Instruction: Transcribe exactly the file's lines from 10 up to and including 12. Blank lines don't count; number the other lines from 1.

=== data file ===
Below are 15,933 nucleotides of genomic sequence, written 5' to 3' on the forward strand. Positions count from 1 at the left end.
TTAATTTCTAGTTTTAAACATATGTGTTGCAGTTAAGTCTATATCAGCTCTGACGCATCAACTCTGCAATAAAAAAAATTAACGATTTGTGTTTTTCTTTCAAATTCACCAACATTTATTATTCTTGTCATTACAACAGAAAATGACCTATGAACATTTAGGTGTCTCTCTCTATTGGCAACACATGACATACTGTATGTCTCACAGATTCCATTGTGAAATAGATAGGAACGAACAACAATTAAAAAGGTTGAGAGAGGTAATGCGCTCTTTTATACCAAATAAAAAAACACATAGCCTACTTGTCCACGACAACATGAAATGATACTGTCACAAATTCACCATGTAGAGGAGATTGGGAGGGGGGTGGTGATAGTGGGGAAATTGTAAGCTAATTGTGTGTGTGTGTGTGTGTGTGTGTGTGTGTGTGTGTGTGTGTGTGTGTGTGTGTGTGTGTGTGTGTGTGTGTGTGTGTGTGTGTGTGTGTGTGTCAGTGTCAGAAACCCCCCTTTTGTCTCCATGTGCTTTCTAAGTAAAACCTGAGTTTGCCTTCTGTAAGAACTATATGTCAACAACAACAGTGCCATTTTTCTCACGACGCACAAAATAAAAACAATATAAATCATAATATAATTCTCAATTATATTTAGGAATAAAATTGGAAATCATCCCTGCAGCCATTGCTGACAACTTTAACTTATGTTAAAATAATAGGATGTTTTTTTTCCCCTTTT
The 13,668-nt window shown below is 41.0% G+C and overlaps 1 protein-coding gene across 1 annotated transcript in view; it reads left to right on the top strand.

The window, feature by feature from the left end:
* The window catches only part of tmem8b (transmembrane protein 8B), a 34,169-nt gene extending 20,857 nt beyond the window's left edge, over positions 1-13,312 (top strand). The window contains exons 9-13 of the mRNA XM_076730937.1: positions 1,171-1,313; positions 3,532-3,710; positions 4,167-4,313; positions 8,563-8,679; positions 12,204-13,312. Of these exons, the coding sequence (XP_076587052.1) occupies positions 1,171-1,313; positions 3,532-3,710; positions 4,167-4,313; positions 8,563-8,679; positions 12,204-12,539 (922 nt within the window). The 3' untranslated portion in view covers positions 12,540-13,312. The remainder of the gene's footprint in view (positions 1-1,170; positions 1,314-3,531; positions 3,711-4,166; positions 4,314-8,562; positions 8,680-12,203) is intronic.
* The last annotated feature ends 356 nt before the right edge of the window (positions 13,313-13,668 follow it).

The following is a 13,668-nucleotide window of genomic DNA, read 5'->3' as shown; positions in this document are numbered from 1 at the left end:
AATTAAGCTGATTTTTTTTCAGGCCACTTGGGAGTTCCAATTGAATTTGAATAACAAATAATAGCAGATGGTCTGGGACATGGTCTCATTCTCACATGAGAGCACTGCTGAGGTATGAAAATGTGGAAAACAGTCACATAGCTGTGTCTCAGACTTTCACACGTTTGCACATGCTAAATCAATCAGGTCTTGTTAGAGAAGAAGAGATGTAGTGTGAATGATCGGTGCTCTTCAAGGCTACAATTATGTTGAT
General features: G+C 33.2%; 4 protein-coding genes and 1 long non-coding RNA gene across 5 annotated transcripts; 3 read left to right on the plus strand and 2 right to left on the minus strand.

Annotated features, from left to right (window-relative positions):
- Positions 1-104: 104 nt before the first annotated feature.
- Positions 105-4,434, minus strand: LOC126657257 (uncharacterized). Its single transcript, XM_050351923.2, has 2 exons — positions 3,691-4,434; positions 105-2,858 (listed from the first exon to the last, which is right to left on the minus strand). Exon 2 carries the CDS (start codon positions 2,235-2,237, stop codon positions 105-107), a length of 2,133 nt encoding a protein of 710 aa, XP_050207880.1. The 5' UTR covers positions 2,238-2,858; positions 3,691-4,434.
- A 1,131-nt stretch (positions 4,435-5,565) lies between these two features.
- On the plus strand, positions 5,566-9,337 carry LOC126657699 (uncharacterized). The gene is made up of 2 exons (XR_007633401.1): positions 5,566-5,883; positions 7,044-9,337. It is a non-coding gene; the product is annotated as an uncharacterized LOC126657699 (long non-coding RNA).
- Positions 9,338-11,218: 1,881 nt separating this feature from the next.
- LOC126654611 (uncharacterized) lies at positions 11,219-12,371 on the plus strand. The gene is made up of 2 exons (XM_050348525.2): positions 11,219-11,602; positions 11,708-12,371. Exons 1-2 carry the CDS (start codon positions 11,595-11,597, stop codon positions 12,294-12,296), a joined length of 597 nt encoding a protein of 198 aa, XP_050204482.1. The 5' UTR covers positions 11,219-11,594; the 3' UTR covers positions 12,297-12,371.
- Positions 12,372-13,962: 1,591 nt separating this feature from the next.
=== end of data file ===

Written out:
Annotated features, from left to right (window-relative positions):
- Positions 1-104: 104 nt before the first annotated feature.
- Positions 105-4,434, minus strand: LOC126657257 (uncharacterized). Its single transcript, XM_050351923.2, has 2 exons — positions 3,691-4,434; positions 105-2,858 (listed from the first exon to the last, which is right to left on the minus strand). Exon 2 carries the CDS (start codon positions 2,235-2,237, stop codon positions 105-107), a length of 2,133 nt encoding a protein of 710 aa, XP_050207880.1. The 5' UTR covers positions 2,238-2,858; positions 3,691-4,434.